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Hybrid Ancestry Public Arts Society (HAPAS)

Anna Ling Kaye - Festival Director of Hapa-palooza 2011


 by John Endo Greenaway

By the time Anna Ling Kaye was twenty, she had lived in ten different cities in eight different countries and had traveled through many more—mostly in Asia. Her father, a New York Jew,is a journalist, hence the travel. She was raised speaking mostly

English but learned mandarin early from her mother, who is originally from

Taiwan. Language was, she says, the tools she used to anchor herself in her dual cultures. “Having Chinese and English gave me access to mythology, culture, religion, contemporary media and of course conversation, ”she says, “and these continue to be the most important tools I have for connecting to my cultures.”

As she got older, Anna came to realize that her physical profile was different from her mostly-Asian peers, something she could justify by the foreign passport she held. When she began to attend university in North America, though, she realized that she wasn’t going to ‘fit in’ there either. For want of a better pigeonhole, most people assumed she was Hawaiian. At university she dabbled in a number of cultural clubs including the Asian American club, the South Asian club, and hung out at the Hillel Center, but none of those organizations resonated with her sense of identity. She can, she says, recall clearly the pivotal moment when she realized that there is a demographic that she does fit into:

“There was the 1993 Time Magazine cover, which featured a computer-generated composite of the many groups that formed the American public at the time. It was the

first time I really ‘saw’ another blended face, and recognized it as one not so different from my own.”

Despite her feeling of finally belonging to an identifiable demographic, though, she retained a sense of disbelief that faces like hers would ever become the norm. Then in 2006 she moved to Vancouver. It was a revelation.

“I realized the mixed demographic had critical mass, and more importantly, cultural capital. I remember the writer Wayde Compton asking whether I wrote about my duality, and this being one of the first times I realized that the mixed experience could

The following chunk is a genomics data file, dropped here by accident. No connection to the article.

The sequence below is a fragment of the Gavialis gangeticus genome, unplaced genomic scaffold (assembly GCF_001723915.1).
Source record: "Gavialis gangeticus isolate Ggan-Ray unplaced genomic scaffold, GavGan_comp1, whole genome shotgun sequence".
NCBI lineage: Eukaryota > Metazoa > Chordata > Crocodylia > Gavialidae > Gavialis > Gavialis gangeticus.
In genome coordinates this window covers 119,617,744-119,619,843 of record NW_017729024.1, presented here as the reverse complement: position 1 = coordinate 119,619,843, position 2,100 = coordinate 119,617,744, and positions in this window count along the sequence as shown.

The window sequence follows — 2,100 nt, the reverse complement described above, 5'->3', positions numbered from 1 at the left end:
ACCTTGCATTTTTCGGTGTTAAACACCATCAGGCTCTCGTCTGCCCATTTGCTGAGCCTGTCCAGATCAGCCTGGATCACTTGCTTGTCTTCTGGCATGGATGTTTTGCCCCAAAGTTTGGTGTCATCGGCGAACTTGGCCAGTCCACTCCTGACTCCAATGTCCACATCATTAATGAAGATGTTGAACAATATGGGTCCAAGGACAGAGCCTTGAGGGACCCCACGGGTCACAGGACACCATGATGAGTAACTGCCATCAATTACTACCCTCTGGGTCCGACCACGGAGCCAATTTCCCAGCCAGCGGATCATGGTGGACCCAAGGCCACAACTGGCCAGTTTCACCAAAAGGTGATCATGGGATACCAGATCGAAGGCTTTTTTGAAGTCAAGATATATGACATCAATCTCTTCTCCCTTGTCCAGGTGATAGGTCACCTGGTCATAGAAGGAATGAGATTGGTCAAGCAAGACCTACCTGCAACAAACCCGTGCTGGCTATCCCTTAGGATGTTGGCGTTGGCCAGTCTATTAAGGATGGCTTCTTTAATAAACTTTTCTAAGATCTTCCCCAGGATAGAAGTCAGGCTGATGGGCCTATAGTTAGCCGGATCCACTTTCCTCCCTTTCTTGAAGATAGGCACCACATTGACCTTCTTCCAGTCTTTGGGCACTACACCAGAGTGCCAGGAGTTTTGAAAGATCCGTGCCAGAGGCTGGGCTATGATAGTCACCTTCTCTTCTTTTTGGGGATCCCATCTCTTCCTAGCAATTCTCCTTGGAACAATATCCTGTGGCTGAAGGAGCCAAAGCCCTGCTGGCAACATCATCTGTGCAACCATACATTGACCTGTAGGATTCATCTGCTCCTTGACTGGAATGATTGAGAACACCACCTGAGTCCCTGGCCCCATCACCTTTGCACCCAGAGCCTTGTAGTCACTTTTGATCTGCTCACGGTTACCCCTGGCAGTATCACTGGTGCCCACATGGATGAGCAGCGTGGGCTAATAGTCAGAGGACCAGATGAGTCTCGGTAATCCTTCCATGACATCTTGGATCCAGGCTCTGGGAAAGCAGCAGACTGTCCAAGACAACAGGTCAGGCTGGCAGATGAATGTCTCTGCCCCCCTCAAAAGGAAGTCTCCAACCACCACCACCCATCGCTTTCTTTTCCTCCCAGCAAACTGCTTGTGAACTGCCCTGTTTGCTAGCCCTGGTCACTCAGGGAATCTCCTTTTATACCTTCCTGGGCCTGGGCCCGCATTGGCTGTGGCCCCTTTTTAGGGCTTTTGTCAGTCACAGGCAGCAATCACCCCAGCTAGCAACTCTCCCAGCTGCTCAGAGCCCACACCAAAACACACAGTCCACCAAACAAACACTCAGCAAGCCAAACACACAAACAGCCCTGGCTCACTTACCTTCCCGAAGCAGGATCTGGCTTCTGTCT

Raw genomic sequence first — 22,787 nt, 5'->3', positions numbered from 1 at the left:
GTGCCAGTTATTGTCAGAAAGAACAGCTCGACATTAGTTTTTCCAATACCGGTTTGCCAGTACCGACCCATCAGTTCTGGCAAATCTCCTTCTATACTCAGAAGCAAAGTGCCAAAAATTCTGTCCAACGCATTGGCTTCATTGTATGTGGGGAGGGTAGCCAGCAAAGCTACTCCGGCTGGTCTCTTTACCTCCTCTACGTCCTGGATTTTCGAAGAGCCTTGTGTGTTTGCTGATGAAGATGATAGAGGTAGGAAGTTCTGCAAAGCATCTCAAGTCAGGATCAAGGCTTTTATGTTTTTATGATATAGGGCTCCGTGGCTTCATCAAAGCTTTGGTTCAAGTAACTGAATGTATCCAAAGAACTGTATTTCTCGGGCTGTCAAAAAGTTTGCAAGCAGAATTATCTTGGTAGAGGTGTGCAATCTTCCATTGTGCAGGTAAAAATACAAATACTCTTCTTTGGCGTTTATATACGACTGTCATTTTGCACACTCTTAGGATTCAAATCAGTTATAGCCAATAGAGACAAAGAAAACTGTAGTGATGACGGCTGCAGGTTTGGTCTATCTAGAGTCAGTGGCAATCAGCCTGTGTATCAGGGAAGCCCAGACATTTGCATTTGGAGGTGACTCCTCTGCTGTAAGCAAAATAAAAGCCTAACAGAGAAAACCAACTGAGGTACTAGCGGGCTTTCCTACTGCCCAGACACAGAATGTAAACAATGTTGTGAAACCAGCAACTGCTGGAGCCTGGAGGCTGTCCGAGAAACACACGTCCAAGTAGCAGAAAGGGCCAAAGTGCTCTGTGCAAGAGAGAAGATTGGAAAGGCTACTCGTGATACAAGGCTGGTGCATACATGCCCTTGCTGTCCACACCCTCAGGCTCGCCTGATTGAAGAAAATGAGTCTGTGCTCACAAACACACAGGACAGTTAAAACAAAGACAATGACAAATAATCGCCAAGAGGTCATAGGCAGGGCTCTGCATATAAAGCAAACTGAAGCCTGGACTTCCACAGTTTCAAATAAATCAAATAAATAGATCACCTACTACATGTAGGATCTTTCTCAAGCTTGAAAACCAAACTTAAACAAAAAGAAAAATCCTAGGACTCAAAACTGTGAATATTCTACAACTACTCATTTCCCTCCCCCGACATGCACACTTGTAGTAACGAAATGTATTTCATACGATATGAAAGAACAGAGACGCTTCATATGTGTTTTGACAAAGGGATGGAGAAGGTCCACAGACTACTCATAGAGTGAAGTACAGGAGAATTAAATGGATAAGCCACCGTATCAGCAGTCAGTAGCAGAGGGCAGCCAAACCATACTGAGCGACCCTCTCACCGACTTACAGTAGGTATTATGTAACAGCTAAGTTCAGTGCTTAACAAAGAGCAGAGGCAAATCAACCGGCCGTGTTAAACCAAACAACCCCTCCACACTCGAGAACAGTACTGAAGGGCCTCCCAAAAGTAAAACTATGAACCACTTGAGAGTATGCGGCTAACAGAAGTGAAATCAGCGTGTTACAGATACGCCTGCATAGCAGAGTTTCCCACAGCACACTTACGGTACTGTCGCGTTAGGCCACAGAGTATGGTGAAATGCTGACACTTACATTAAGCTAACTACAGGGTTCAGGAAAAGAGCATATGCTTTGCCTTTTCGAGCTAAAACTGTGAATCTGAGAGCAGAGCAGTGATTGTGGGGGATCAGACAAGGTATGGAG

be approached in writing. I was so used to reading of people within singular cultures.” 

In early 2011, Anna, who by then was a member of the Asian Canadian Writer’s Workshop, attended Todd Wong’s annual Gung Haggis Fat Choy dinner, which featured a Hapa-theme that year. Patrick Gallagher, Jenna Chow and Tetsuro Shigematsu (a “Hapa-papa” she calls him) were emceeing, and 15-year-old Squamish fiddle player Jocelyn Petite was performing. Jeff Chiba Stearns had been invited to screen his documentary One Big Hapa Family. There was, she recalls, “a strong density of hapas. There was haggis and plum wine. One thing led to another and by the end of the evening we were all certain that the time for a Canadian Hapa arts festival had come.” It was Tetsuro Shigematsu, she says, who came up with a name for the Festival—Hapa-Palooza.

The timing for a festival of mixed race art and culture couldn’t have been better. The City of Vancouver was taking applications for its 125th anniversary Celebrations, and Anna felt their concept was perfect for this city of diversity, acceptance and hybridity.

Within a matter of weeks an application was thrown together and accepted by the grant committee. Out of the blue, Anna found herself Artistic Director of what the committee sub-titled A Celebration of Mixed Roots Arts and Ideas.

When Hapa-Palooza launches on September 7th, it will mark the culmination of months of planning and organizing, fueled by enthusiasm on the part of the organizers, performers and volunteers who are excited to be part of this ground-breaking event.

As she works at finalizing the lineup and getting details nailed down, Anne is gratified at the level of interest the festival is garnering, including a short mention in the New York Times. “The biggest challenge is harnessing the tremendous interest and goodwill

coming towards the festival, and finding roles that best fit people’s interests and passion. It’s also been a fun and interesting challenge to pull together an incredibly diverse pool of organizing and artistic talent into a set of cohesive events—but that is always the hapa challenge!”





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